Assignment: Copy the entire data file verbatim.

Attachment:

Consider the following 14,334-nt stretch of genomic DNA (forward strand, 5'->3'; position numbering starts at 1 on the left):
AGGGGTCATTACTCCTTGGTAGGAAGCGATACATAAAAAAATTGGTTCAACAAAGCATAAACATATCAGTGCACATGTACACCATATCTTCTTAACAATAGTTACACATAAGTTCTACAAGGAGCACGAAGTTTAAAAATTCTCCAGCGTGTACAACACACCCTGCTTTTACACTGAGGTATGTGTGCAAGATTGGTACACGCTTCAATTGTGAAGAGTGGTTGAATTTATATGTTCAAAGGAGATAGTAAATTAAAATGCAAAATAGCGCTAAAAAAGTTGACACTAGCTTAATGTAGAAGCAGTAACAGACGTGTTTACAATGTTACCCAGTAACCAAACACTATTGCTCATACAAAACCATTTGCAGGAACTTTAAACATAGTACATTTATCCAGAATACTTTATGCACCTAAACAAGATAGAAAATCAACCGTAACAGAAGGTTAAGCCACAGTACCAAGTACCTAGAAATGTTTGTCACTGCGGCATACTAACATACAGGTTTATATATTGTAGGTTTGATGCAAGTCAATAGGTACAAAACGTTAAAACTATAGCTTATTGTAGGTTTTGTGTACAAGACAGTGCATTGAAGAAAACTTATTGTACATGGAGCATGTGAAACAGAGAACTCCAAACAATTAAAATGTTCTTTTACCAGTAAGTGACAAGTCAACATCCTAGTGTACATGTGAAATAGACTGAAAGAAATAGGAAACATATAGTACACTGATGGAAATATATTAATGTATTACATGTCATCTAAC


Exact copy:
Consider the following 14,334-nt stretch of genomic DNA (forward strand, 5'->3'; position numbering starts at 1 on the left):
AGGGGTCATTACTCCTTGGTAGGAAGCGATACATAAAAAAATTGGTTCAACAAAGCATAAACATATCAGTGCACATGTACACCATATCTTCTTAACAATAGTTACACATAAGTTCTACAAGGAGCACGAAGTTTAAAAATTCTCCAGCGTGTACAACACACCCTGCTTTTACACTGAGGTATGTGTGCAAGATTGGTACACGCTTCAATTGTGAAGAGTGGTTGAATTTATATGTTCAAAGGAGATAGTAAATTAAAATGCAAAATAGCGCTAAAAAAGTTGACACTAGCTTAATGTAGAAGCAGTAACAGACGTGTTTACAATGTTACCCAGTAACCAAACACTATTGCTCATACAAAACCATTTGCAGGAACTTTAAACATAGTACATTTATCCAGAATACTTTATGCACCTAAACAAGATAGAAAATCAACCGTAACAGAAGGTTAAGCCACAGTACCAAGTACCTAGAAATGTTTGTCACTGCGGCATACTAACATACAGGTTTATATATTGTAGGTTTGATGCAAGTCAATAGGTACAAAACGTTAAAACTATAGCTTATTGTAGGTTTTGTGTACAAGACAGTGCATTGAAGAAAACTTATTGTACATGGAGCATGTGAAACAGAGAACTCCAAACAATTAAAATGTTCTTTTACCAGTAAGTGACAAGTCAACATCCTAGTGTACATGTGAAATAGACTGAAAGAAATAGGAAACATATAGTACACTGATGGAAATATATTAATGTATTACATGTCATCTAAC